The testing of welfare recipients has become a hot topic within the past few years. Many individuals believe that this policy will act to ensure taxpayer money does not fund drug habits of individuals receiving government assistance, however the relevance and necessity of this policy have yet to be agreed upon by all. The goal of this paper is to determine whether this policy is consistent with the values, ethics and responsibilities found within the National Association of Social Worker 's Code of Ethics. The values and principles of dignity and worth of the person, social justice, privacy and confidentiality, and social and political action will be examined to determine how ethical this policy is in relation to the values of professionals in the field of social work.
Description of Policy
Several state social welfare programs have implemented or considered drug testing their recipients. David Duke, a State Representative from Louisiana, first proposed drug testing welfare recipients in 1989. Although his proposal did not succeed, it sparked many more calls to begin drug testing people in need of welfare benefits (Amundson, Zajicek & Hunt, 2014, p.10).
President Bill Clinton approved the Personal Responsibility and Work Opportunity Reconciliation Act (PRWORA) in 1996, which replaced several other assistance programs with the Temporary Aid for Needy Families program (TANF) (Karger & Stoesz, 2014, p.228). Karger and Stoesz (2014) state that this new program refuted the idea that poor people were entitled to assistance from the state and placed several conditions and regulations on who is eligible for government assistance (p. 228). One of these conditions was th...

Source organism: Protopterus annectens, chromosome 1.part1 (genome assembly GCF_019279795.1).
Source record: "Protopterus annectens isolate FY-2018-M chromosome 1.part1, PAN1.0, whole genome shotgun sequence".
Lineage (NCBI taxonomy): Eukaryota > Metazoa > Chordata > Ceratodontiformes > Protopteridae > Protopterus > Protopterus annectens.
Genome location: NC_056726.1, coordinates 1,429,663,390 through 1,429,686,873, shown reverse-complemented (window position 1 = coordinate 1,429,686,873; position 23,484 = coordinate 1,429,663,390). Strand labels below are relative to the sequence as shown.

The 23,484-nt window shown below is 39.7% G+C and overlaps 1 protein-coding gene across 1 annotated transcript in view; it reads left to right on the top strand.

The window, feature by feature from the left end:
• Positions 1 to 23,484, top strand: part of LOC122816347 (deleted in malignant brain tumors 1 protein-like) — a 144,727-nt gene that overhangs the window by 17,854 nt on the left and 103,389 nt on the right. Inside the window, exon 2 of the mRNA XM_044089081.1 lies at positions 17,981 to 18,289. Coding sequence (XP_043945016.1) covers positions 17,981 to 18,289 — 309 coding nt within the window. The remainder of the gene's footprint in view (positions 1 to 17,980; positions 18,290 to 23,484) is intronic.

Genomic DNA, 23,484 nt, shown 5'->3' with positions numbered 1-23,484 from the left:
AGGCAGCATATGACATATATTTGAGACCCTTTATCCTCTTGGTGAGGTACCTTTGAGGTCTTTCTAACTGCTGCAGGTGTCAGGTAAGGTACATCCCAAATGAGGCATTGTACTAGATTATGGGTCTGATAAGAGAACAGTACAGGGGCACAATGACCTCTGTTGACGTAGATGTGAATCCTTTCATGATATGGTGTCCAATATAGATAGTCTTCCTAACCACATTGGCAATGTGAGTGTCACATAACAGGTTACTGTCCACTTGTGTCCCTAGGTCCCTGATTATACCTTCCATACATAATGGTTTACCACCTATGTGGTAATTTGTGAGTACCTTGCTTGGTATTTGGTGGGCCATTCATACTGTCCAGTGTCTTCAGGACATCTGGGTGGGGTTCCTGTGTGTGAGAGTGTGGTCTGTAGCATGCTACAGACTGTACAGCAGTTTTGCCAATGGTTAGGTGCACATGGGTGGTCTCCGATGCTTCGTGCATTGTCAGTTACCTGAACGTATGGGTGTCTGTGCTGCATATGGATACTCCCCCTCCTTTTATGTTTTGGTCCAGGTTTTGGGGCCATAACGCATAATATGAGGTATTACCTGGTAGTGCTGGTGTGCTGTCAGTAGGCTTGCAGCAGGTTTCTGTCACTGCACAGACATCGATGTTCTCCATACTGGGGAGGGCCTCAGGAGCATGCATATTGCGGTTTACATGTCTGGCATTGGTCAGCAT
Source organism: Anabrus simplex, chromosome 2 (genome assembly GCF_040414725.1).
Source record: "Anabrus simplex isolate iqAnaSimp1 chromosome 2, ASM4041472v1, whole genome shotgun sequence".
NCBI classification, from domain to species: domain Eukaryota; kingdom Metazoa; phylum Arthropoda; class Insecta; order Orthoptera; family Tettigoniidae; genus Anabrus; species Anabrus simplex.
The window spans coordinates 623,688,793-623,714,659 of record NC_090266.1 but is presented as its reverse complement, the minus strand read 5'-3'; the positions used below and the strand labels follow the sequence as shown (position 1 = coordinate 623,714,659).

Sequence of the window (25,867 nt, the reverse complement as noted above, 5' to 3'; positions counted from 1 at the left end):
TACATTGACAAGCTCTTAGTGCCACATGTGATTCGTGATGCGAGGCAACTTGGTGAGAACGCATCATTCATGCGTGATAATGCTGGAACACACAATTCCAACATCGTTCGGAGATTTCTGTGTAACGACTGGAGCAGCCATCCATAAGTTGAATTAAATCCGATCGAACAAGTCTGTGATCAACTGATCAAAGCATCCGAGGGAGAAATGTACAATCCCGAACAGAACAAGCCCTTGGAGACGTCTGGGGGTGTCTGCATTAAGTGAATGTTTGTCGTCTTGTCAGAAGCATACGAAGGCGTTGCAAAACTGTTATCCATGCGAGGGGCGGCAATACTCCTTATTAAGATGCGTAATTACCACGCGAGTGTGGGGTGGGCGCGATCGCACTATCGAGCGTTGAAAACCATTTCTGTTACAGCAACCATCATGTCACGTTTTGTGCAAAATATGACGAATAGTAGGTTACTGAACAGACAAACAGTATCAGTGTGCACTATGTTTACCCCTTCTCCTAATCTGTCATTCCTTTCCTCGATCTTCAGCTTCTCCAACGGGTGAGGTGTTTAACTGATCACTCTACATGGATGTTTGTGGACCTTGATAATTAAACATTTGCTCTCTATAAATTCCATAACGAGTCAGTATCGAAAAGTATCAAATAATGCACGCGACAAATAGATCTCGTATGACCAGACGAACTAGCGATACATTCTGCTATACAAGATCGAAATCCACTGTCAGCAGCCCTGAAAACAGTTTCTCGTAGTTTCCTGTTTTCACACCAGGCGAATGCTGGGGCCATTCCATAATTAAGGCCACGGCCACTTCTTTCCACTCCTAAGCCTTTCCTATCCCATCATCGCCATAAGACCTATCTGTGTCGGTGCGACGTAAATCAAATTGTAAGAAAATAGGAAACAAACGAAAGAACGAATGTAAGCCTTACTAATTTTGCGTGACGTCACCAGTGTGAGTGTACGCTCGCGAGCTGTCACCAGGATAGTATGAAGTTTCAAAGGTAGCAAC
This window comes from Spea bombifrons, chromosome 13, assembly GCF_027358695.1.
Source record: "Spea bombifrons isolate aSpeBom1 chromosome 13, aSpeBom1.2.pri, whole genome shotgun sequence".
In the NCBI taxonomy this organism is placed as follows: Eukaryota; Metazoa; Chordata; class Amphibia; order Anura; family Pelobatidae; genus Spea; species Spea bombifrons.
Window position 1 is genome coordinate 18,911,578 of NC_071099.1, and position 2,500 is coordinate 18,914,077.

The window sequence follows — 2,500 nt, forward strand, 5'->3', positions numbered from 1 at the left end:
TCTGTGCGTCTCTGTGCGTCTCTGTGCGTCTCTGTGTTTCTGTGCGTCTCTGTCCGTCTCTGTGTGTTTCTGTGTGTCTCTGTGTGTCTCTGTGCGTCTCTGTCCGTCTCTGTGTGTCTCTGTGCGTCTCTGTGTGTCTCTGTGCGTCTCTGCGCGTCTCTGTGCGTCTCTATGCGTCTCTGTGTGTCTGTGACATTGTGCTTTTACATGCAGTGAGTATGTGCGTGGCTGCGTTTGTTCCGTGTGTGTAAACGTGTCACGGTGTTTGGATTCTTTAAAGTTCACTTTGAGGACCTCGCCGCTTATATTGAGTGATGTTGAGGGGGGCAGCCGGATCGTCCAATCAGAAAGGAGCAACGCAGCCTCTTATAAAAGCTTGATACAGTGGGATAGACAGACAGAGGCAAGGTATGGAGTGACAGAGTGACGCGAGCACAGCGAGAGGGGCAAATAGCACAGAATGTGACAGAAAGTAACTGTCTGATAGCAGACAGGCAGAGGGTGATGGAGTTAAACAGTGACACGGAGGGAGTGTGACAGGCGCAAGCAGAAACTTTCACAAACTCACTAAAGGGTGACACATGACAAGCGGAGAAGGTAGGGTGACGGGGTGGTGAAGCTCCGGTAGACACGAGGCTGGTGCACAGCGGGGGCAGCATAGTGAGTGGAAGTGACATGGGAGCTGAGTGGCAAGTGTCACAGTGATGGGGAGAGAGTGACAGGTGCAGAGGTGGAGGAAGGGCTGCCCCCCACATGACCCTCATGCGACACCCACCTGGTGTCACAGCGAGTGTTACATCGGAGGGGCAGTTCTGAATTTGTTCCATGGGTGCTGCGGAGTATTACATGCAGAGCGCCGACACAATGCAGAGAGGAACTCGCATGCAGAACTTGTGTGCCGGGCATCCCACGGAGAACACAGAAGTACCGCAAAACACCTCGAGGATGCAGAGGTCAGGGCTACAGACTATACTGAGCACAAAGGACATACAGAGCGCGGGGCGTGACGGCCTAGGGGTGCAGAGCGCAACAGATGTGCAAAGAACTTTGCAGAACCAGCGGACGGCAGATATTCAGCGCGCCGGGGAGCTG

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...al principles and responsibilities of social workers, the policy of drug testing welfare recipients does not reflect the goals and values of social work. This policy violates the dignity and worth of people in need by subjecting them to a drug test before determining eligibility for benefits. This policy also goes against the ethical principle of social justice and continues the cycle of oppression and poverty. Drug testing welfare recipients conflicts with the social work responsibility to maintain privacy and confidentiality of clients unless this information is necessary. Finally, the policy does not reflect the responsibility of social and political action. It not only discriminates against low income populations in need, it also fails to see substance abuse as a mental health condition and does nothing to treat these individuals in order to help them succeed.
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